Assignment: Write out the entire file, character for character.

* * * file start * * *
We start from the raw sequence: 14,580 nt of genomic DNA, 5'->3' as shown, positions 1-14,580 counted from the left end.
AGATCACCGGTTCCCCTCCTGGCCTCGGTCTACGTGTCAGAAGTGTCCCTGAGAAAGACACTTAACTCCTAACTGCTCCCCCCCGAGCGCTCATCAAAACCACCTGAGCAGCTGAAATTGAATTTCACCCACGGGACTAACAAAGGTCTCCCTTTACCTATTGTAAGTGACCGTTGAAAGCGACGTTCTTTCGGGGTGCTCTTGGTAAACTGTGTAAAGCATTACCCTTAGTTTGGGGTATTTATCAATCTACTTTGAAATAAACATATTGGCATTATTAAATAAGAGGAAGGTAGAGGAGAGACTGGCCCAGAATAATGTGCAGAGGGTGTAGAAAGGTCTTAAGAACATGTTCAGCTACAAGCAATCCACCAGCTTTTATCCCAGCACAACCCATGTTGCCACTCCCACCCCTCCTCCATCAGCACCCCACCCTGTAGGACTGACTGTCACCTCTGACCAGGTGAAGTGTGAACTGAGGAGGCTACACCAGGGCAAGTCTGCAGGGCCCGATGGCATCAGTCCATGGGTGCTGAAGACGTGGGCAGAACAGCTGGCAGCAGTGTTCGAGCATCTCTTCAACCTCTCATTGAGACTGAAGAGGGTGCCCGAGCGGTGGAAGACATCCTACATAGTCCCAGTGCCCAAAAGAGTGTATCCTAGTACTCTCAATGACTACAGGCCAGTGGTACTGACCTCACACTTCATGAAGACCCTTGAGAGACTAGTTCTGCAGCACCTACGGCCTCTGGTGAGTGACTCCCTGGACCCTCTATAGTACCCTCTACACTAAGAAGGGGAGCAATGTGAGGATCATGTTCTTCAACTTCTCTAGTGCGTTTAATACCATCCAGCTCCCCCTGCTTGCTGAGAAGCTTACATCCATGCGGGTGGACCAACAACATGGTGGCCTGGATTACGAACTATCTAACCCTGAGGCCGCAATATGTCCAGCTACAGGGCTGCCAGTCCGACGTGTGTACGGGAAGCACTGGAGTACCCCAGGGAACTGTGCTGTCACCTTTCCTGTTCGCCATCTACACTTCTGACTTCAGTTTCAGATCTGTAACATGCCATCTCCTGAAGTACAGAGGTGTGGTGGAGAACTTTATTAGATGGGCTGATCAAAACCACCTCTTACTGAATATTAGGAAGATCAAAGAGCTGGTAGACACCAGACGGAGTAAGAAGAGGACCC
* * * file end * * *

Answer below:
We start from the raw sequence: 14,580 nt of genomic DNA, 5'->3' as shown, positions 1-14,580 counted from the left end.
AGATCACCGGTTCCCCTCCTGGCCTCGGTCTACGTGTCAGAAGTGTCCCTGAGAAAGACACTTAACTCCTAACTGCTCCCCCCCGAGCGCTCATCAAAACCACCTGAGCAGCTGAAATTGAATTTCACCCACGGGACTAACAAAGGTCTCCCTTTACCTATTGTAAGTGACCGTTGAAAGCGACGTTCTTTCGGGGTGCTCTTGGTAAACTGTGTAAAGCATTACCCTTAGTTTGGGGTATTTATCAATCTACTTTGAAATAAACATATTGGCATTATTAAATAAGAGGAAGGTAGAGGAGAGACTGGCCCAGAATAATGTGCAGAGGGTGTAGAAAGGTCTTAAGAACATGTTCAGCTACAAGCAATCCACCAGCTTTTATCCCAGCACAACCCATGTTGCCACTCCCACCCCTCCTCCATCAGCACCCCACCCTGTAGGACTGACTGTCACCTCTGACCAGGTGAAGTGTGAACTGAGGAGGCTACACCAGGGCAAGTCTGCAGGGCCCGATGGCATCAGTCCATGGGTGCTGAAGACGTGGGCAGAACAGCTGGCAGCAGTGTTCGAGCATCTCTTCAACCTCTCATTGAGACTGAAGAGGGTGCCCGAGCGGTGGAAGACATCCTACATAGTCCCAGTGCCCAAAAGAGTGTATCCTAGTACTCTCAATGACTACAGGCCAGTGGTACTGACCTCACACTTCATGAAGACCCTTGAGAGACTAGTTCTGCAGCACCTACGGCCTCTGGTGAGTGACTCCCTGGACCCTCTATAGTACCCTCTACACTAAGAAGGGGAGCAATGTGAGGATCATGTTCTTCAACTTCTCTAGTGCGTTTAATACCATCCAGCTCCCCCTGCTTGCTGAGAAGCTTACATCCATGCGGGTGGACCAACAACATGGTGGCCTGGATTACGAACTATCTAACCCTGAGGCCGCAATATGTCCAGCTACAGGGCTGCCAGTCCGACGTGTGTACGGGAAGCACTGGAGTACCCCAGGGAACTGTGCTGTCACCTTTCCTGTTCGCCATCTACACTTCTGACTTCAGTTTCAGATCTGTAACATGCCATCTCCTGAAGTACAGAGGTGTGGTGGAGAACTTTATTAGATGGGCTGATCAAAACCACCTCTTACTGAATATTAGGAAGATCAAAGAGCTGGTAGACACCAGACGGAGTAAGAAGAGGACCC